There are many, many rules. But the essence of Judaism is all about forming solid, ethical, caring and trusting relationships with others. When we can achieve this, society is strong. We work well together when we are rewarded properly and fairly for the work we do. Strong societies are much more efficient and productive societies, providing more for everyone, both materially and spiritually. Trust and respect and peace of mind is delivered only by strong societies. In fact, peaceful and harmonious existence is the product of a solid society. But it is all built on the quality of relationships we have with each other.

In this ultimately materialistic society we find ourselves in, Religion has a great part to play in helping us to recalibrate what we put into society, which directly determines what we get out.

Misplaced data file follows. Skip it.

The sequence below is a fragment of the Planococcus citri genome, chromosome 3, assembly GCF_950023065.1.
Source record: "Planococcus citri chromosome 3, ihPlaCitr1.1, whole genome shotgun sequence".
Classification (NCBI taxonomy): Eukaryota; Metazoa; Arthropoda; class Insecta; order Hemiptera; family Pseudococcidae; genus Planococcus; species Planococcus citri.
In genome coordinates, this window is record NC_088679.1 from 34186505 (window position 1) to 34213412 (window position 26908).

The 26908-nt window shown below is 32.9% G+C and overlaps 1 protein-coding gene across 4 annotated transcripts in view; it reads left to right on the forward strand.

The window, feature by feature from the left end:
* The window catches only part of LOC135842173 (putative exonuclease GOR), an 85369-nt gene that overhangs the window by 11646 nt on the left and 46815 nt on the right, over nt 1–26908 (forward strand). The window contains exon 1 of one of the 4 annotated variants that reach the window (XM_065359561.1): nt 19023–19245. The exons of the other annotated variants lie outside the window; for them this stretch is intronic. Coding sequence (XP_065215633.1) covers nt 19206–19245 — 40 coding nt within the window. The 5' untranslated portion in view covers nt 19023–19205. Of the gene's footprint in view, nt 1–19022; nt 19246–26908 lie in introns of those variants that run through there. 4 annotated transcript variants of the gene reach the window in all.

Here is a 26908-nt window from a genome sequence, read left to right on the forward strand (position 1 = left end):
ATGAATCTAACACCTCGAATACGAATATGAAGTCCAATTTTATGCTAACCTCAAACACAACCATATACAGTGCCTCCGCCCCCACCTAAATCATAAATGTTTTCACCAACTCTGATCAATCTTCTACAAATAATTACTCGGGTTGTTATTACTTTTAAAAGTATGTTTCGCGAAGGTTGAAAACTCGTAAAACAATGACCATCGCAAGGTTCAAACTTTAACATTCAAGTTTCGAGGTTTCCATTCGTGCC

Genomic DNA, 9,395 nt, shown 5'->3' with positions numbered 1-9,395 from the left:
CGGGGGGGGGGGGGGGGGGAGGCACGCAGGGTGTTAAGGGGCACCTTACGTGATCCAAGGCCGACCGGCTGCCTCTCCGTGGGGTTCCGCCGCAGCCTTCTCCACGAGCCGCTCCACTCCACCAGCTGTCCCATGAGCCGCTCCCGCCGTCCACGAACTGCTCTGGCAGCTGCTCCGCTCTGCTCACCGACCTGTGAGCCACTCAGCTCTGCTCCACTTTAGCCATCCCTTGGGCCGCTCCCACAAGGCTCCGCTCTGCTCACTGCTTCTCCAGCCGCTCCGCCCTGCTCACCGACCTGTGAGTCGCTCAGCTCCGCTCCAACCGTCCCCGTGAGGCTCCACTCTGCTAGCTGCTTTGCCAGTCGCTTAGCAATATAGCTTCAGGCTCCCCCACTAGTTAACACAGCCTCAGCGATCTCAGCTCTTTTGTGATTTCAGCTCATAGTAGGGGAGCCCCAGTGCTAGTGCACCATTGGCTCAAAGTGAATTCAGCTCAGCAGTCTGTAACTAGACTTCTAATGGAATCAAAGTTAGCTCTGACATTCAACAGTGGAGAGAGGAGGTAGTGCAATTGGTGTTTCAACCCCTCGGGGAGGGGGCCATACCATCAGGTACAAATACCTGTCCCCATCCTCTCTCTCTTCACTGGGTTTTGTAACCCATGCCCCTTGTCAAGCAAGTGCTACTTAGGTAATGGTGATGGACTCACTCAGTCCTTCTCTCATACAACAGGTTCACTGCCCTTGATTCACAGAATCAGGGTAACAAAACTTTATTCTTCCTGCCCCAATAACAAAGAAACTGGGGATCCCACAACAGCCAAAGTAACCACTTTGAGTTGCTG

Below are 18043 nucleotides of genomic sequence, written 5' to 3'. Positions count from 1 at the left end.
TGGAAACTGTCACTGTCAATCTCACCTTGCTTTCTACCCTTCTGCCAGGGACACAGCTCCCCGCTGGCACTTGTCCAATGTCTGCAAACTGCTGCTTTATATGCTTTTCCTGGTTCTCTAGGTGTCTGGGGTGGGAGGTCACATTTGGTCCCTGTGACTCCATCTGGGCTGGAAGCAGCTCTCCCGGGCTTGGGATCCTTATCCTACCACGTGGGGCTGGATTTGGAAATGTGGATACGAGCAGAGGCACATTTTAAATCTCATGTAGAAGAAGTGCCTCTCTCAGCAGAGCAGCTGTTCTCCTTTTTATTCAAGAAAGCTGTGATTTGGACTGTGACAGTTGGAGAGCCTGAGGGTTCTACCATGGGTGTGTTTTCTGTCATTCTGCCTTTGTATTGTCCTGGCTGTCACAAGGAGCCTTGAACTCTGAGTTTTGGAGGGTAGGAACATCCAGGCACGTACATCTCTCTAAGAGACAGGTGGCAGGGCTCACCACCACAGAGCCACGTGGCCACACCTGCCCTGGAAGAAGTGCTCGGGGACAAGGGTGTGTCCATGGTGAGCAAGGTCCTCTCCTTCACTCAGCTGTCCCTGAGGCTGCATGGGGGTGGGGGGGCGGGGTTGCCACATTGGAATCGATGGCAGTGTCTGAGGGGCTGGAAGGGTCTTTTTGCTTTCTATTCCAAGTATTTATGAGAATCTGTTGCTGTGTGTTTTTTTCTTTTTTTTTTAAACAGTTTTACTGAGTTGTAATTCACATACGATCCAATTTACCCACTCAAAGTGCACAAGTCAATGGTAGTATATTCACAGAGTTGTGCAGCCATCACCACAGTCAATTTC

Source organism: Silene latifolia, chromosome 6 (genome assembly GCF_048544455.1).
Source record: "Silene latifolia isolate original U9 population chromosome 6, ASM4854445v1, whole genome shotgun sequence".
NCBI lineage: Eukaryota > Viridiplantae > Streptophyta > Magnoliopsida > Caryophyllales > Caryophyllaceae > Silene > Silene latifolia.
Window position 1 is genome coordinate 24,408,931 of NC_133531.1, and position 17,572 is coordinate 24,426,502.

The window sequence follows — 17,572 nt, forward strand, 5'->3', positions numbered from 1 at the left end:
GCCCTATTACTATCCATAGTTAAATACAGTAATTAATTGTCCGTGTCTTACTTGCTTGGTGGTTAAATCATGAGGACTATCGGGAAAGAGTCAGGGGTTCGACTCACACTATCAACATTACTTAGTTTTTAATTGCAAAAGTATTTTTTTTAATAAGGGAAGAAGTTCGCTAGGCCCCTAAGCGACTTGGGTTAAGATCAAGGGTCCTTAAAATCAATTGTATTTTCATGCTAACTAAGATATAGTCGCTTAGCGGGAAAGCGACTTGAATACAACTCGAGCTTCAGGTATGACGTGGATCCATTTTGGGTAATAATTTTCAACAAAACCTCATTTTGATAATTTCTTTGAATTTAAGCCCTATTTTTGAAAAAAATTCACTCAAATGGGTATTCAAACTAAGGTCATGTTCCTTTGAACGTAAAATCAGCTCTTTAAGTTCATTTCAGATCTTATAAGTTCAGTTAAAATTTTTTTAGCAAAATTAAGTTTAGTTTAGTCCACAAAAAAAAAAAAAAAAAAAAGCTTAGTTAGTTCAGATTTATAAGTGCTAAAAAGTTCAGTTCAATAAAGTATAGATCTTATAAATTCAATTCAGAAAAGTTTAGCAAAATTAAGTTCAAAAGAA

Living in times where so many people are under such immense financial pressure, in an atmosphere where prejudice and hate are made to feel so at home by so many people, now is absolutely the time to hold meetings such as these. Now is the time for us to communicate the religious messages of loving, respectful and tolerant attitudes towards others, towards our families, friends, our close neighbours and our not so close neighbours. Now is the time to let people know they are loved and respected not for the things they do or do not have, but for who they are and for nothing else. And it is religion that has a leading part to play in this communication of the path to love and peace.